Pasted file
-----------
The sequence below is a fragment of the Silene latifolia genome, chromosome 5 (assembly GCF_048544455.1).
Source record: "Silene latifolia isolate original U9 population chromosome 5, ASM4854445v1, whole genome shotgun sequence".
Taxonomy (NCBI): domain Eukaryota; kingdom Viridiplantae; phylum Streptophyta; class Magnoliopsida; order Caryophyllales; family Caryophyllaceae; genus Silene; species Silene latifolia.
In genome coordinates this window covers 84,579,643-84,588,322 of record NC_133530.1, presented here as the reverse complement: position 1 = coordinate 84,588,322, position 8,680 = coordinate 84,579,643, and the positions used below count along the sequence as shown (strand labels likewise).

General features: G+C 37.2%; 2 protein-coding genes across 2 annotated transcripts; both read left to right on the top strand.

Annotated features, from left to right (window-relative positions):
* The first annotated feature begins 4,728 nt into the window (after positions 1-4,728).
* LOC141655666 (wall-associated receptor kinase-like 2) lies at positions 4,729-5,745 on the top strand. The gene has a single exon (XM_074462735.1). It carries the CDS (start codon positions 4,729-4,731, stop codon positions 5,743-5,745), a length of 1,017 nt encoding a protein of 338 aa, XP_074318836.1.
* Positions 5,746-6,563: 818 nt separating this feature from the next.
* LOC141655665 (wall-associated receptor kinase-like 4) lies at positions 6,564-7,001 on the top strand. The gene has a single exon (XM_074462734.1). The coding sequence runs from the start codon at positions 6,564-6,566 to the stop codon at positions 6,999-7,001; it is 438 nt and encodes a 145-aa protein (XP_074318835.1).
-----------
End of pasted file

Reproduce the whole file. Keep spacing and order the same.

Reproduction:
The sequence below is a fragment of the Silene latifolia genome, chromosome 5 (assembly GCF_048544455.1).
Source record: "Silene latifolia isolate original U9 population chromosome 5, ASM4854445v1, whole genome shotgun sequence".
Taxonomy (NCBI): domain Eukaryota; kingdom Viridiplantae; phylum Streptophyta; class Magnoliopsida; order Caryophyllales; family Caryophyllaceae; genus Silene; species Silene latifolia.
In genome coordinates this window covers 84,579,643-84,588,322 of record NC_133530.1, presented here as the reverse complement: position 1 = coordinate 84,588,322, position 8,680 = coordinate 84,579,643, and the positions used below count along the sequence as shown (strand labels likewise).

General features: G+C 37.2%; 2 protein-coding genes across 2 annotated transcripts; both read left to right on the top strand.

Annotated features, from left to right (window-relative positions):
* The first annotated feature begins 4,728 nt into the window (after positions 1-4,728).
* LOC141655666 (wall-associated receptor kinase-like 2) lies at positions 4,729-5,745 on the top strand. The gene has a single exon (XM_074462735.1). It carries the CDS (start codon positions 4,729-4,731, stop codon positions 5,743-5,745), a length of 1,017 nt encoding a protein of 338 aa, XP_074318836.1.
* Positions 5,746-6,563: 818 nt separating this feature from the next.
* LOC141655665 (wall-associated receptor kinase-like 4) lies at positions 6,564-7,001 on the top strand. The gene has a single exon (XM_074462734.1). The coding sequence runs from the start codon at positions 6,564-6,566 to the stop codon at positions 6,999-7,001; it is 438 nt and encodes a 145-aa protein (XP_074318835.1).